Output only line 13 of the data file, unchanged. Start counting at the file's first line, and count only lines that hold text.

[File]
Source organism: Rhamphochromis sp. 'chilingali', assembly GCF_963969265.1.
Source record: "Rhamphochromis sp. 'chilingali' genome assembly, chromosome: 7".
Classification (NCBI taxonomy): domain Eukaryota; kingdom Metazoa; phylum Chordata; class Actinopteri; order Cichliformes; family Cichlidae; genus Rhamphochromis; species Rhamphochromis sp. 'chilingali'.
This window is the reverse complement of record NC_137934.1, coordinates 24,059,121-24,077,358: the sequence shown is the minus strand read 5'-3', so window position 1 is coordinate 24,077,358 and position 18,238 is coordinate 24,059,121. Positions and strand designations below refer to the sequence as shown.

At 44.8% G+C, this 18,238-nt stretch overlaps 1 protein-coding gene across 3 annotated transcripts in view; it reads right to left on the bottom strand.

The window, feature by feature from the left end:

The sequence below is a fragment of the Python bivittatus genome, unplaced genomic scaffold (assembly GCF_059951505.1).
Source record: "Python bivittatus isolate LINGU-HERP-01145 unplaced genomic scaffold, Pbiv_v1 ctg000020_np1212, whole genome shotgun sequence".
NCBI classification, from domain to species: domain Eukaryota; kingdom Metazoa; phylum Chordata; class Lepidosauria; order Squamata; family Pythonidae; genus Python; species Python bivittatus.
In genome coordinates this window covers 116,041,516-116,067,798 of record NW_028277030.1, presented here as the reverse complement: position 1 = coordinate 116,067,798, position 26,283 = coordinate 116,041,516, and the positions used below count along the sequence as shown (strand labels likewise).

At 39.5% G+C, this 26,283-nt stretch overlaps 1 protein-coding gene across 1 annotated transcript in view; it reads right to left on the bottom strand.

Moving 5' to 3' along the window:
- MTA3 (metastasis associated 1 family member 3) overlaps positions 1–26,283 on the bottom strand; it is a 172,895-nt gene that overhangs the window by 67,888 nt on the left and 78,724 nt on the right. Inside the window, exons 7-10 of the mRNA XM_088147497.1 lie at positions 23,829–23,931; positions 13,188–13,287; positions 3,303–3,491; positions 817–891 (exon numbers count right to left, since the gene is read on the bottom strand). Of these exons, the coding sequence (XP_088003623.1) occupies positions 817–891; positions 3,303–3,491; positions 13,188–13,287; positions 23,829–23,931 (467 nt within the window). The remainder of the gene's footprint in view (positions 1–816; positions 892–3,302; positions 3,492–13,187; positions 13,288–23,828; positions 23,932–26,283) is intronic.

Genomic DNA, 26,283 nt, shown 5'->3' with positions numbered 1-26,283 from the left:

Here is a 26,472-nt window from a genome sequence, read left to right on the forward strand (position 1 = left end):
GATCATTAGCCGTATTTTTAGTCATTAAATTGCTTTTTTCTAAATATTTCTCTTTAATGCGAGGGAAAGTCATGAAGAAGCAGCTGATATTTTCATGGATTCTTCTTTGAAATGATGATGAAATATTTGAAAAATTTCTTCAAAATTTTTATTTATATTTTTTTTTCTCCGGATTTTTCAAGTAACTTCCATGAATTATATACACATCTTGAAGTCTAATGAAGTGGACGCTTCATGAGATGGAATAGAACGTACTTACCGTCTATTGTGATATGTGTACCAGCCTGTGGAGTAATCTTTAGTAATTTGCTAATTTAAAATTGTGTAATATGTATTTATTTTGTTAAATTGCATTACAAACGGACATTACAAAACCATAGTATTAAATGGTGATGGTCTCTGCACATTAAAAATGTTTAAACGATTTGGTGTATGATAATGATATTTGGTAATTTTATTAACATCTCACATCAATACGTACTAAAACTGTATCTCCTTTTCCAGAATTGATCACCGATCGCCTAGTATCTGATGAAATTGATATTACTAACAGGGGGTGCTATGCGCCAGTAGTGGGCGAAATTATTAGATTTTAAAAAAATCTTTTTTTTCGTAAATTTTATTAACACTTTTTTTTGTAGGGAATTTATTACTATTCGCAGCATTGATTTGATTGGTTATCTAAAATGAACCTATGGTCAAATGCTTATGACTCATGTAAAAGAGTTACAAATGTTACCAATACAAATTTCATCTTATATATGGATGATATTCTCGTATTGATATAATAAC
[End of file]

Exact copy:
- MTA3 (metastasis associated 1 family member 3) overlaps positions 1–26,283 on the bottom strand; it is a 172,895-nt gene that overhangs the window by 67,888 nt on the left and 78,724 nt on the right. Inside the window, exons 7-10 of the mRNA XM_088147497.1 lie at positions 23,829–23,931; positions 13,188–13,287; positions 3,303–3,491; positions 817–891 (exon numbers count right to left, since the gene is read on the bottom strand). Of these exons, the coding sequence (XP_088003623.1) occupies positions 817–891; positions 3,303–3,491; positions 13,188–13,287; positions 23,829–23,931 (467 nt within the window). The remainder of the gene's footprint in view (positions 1–816; positions 892–3,302; positions 3,492–13,187; positions 13,288–23,828; positions 23,932–26,283) is intronic.